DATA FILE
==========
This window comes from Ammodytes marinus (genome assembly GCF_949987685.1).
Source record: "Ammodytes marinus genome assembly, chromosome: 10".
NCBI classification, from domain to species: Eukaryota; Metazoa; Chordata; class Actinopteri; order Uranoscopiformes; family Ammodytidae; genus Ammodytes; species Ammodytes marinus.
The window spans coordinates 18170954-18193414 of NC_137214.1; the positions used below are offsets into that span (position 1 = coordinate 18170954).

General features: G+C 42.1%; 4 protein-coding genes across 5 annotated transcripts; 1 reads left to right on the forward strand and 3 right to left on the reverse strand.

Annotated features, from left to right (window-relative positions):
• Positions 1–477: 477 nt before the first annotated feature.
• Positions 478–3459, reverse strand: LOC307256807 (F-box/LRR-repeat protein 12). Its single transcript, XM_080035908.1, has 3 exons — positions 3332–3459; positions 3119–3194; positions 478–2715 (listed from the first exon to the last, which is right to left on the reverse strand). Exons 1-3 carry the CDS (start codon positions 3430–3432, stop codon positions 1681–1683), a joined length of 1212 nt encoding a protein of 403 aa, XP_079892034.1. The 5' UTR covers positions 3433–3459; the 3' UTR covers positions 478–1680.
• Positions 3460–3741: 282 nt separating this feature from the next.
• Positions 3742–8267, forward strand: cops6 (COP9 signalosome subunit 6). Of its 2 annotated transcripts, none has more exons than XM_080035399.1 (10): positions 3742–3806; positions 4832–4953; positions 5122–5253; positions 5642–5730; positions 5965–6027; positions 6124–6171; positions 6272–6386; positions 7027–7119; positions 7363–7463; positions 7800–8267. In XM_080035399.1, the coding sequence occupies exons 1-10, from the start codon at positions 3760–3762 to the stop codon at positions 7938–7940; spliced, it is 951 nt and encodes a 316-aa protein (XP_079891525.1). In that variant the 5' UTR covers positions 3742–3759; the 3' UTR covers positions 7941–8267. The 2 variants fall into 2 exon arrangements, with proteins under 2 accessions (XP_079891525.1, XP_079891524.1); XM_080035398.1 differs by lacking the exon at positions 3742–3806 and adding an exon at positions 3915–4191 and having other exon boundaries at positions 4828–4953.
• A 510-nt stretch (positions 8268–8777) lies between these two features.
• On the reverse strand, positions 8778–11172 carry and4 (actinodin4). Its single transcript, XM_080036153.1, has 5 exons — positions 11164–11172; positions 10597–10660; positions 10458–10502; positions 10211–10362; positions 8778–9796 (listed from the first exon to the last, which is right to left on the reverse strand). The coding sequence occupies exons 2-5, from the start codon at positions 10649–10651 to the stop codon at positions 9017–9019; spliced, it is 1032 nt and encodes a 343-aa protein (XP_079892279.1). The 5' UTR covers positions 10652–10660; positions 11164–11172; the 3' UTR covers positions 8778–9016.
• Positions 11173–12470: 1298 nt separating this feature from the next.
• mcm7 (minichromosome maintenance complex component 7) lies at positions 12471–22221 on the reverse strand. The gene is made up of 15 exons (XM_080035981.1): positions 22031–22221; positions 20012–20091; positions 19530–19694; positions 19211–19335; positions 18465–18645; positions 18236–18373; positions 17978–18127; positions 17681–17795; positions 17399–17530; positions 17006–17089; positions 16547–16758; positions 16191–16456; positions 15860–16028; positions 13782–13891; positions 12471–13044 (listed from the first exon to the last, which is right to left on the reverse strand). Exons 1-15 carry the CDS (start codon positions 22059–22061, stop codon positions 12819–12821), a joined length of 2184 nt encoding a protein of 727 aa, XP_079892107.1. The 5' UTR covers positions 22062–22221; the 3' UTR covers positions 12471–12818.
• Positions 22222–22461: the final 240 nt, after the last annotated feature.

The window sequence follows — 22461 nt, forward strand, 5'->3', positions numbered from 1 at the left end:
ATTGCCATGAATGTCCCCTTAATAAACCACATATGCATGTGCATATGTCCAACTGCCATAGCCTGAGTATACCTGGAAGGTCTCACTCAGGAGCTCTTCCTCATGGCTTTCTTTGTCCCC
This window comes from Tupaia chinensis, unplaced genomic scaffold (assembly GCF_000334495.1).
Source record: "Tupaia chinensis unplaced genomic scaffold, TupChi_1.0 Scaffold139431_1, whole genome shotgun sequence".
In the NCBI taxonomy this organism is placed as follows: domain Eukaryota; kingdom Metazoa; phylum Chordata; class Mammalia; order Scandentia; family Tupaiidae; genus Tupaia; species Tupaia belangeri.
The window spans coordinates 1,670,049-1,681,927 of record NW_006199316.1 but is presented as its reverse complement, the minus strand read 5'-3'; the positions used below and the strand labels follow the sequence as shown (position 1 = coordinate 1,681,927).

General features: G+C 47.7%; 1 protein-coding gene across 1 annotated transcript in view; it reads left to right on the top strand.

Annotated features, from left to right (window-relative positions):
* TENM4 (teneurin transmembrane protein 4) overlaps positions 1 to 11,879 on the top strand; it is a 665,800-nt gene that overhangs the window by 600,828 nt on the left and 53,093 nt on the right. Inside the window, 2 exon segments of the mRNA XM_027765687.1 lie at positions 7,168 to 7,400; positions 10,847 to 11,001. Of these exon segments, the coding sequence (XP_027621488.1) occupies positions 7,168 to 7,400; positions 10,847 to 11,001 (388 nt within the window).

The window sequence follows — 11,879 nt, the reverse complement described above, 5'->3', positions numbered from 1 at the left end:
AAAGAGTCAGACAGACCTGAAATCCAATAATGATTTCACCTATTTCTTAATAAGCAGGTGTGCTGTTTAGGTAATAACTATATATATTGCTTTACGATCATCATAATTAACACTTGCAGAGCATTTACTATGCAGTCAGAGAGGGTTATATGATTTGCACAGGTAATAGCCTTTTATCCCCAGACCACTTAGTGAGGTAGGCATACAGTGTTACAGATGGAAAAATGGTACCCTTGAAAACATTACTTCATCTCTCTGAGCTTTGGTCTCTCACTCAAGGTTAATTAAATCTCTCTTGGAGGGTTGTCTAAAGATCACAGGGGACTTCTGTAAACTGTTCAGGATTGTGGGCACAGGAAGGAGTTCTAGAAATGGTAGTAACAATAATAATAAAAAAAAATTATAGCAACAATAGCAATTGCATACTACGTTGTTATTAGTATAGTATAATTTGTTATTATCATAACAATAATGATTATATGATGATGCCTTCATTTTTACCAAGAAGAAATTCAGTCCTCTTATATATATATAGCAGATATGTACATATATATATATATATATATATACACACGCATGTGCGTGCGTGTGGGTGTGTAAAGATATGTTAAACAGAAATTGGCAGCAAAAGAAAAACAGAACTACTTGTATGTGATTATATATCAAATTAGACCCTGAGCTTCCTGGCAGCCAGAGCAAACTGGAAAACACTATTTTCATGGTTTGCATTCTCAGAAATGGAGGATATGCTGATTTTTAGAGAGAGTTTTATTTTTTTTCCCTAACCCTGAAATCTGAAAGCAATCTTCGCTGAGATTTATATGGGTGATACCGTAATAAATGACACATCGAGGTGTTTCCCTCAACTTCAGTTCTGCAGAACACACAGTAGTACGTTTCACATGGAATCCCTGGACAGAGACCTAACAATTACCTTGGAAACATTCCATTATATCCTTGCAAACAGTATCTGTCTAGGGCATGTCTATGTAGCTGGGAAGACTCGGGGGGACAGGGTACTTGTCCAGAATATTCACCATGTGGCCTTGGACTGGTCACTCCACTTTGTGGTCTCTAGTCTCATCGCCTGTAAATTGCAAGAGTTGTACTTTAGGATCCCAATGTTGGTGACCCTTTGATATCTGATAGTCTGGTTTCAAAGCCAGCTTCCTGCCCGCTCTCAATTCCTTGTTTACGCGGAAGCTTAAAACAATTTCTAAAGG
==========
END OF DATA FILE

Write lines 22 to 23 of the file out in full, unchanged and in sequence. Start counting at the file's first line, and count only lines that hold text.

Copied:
General features: G+C 47.7%; 1 protein-coding gene across 1 annotated transcript in view; it reads left to right on the top strand.

Annotated features, from left to right (window-relative positions):